This is Grace Lee, Vice President of Data and Analytics at Scotiabank, and Dr. This is a five-part blog series taken from a recent interview with Yannick Lallement.
Scotiabank is a Canadian multinational banking and financial services company headquartered in Toronto, Ontario. One of Canada’s Big Five banks, it is the third largest Canadian bank by deposit and market capitalization.
With more than 90,000 employees worldwide and nearly $1.3 trillion in assets, Scotiabank has invested heavily in AI, Analytics and Data, harmonizing an integrated function well supported by all lines of business. While their journey has been impacted by zigzagging along the way, the organization now has a strong foundation for bringing consistent value and impact to the business.
This five-part blog series answers these five questions:
Blog One: How is the advanced analytics functionality structured and what have been some of the most important operational challenges on your journey?
Blog Two: What does it take to set up an AI/ML Analysis Competency Center?
Third Blog: How do some operational challenges, such as Digital Literacy, affect your journey?
Fourth Blog: What are some of the operationalization lessons learned?
Fifth Blog: What awaits Scotiabank’s Advanced Analytics and Artificial Intelligence functionality in the future?
What challenges are you still facing? Is digital literacy one of them?
“Yes, digital literacy is still a great opportunity for us. Every time we start a new project, we initiate an exploration phase where we get data and analytics practitioners to talk to the business and work together to determine what the model will be and specifically how. It is used to determine the expected benefits and value, so that everyone is in harmony. The term we use to describe this process is co-creation. This process has two implications: one effect is that we get support from business leaders who will eventually use the model; and the second effect is that the designed model will fit their needs as they have been on the table since day one – so there is more cohesion, consensus and support for desired results.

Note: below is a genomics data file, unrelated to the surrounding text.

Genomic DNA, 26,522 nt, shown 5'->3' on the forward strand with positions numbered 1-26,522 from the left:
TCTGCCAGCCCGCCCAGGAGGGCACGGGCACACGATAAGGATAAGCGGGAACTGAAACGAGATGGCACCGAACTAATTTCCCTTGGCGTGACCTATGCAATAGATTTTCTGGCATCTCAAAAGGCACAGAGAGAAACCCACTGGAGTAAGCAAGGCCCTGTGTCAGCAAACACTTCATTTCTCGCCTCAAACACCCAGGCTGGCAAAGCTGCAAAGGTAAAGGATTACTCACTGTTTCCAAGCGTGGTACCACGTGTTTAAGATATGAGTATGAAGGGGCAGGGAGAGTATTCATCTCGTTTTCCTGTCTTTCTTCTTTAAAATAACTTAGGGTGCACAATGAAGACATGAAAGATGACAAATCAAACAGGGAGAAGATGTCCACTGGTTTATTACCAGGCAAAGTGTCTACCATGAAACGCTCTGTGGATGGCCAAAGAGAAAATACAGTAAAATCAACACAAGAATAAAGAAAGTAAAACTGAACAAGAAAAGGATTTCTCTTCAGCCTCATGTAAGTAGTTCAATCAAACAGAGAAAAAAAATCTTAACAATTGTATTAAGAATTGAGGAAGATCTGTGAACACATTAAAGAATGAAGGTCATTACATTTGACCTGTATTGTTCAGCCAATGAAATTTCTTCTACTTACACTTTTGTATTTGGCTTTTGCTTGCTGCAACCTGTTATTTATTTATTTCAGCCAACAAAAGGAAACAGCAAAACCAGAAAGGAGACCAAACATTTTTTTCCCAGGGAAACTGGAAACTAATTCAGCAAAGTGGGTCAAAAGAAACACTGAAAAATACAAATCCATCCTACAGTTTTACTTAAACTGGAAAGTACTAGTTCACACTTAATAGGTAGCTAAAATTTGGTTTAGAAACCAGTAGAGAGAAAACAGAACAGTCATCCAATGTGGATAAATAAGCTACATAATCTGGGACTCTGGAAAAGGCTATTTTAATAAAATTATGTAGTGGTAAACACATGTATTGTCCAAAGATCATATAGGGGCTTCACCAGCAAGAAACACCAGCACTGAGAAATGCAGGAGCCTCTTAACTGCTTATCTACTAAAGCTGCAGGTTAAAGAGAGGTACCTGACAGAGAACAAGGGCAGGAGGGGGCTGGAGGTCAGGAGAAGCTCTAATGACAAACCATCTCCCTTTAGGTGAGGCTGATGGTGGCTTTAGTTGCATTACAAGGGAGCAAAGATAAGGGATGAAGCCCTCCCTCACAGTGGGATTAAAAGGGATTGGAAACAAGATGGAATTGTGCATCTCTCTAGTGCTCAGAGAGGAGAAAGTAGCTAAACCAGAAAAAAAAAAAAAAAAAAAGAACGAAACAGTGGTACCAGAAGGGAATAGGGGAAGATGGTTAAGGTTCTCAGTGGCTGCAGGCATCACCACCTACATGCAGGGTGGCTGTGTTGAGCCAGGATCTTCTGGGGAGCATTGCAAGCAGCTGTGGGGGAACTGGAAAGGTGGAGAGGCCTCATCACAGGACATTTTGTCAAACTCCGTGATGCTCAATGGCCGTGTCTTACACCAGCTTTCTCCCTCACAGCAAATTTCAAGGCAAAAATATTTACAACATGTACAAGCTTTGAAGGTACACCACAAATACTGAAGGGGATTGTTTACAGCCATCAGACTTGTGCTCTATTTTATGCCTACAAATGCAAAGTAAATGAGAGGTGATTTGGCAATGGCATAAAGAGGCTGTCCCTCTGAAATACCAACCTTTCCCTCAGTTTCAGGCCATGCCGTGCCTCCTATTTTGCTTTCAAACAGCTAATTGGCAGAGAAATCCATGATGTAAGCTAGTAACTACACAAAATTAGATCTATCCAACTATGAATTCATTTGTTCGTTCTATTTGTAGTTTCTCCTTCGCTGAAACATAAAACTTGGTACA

Another challenge we face is getting the business to understand that artificial intelligence is more complex than regular software development. We are at a stage where we can benefit from more standardization of how we do things and more industrialization of how we do things. It becomes important to find ways to keep us agile while having a more formal process, better ways to share, reuse knowledge and even reuse models.” (Verbatim: Dr. Yannick Lallement).
How do you find talent and has it been difficult?
“It’s getting harder and harder to find talent. Demand far exceeds supply and will continue to be so. We’ve been very fortunate to have other markets where we can recruit, as our advanced analytics skills are becoming increasingly difficult to source in North America. We also recruit heavily internally – many of our analytics specialists are trained in business or functional areas within the Bank, so they have the depth of knowledge to add swift and practical value to our internal solutions teams. It is largely part of our culture that our technical practitioners understand the business and work in partnership across the organization” (Verbatim: Grace Lee).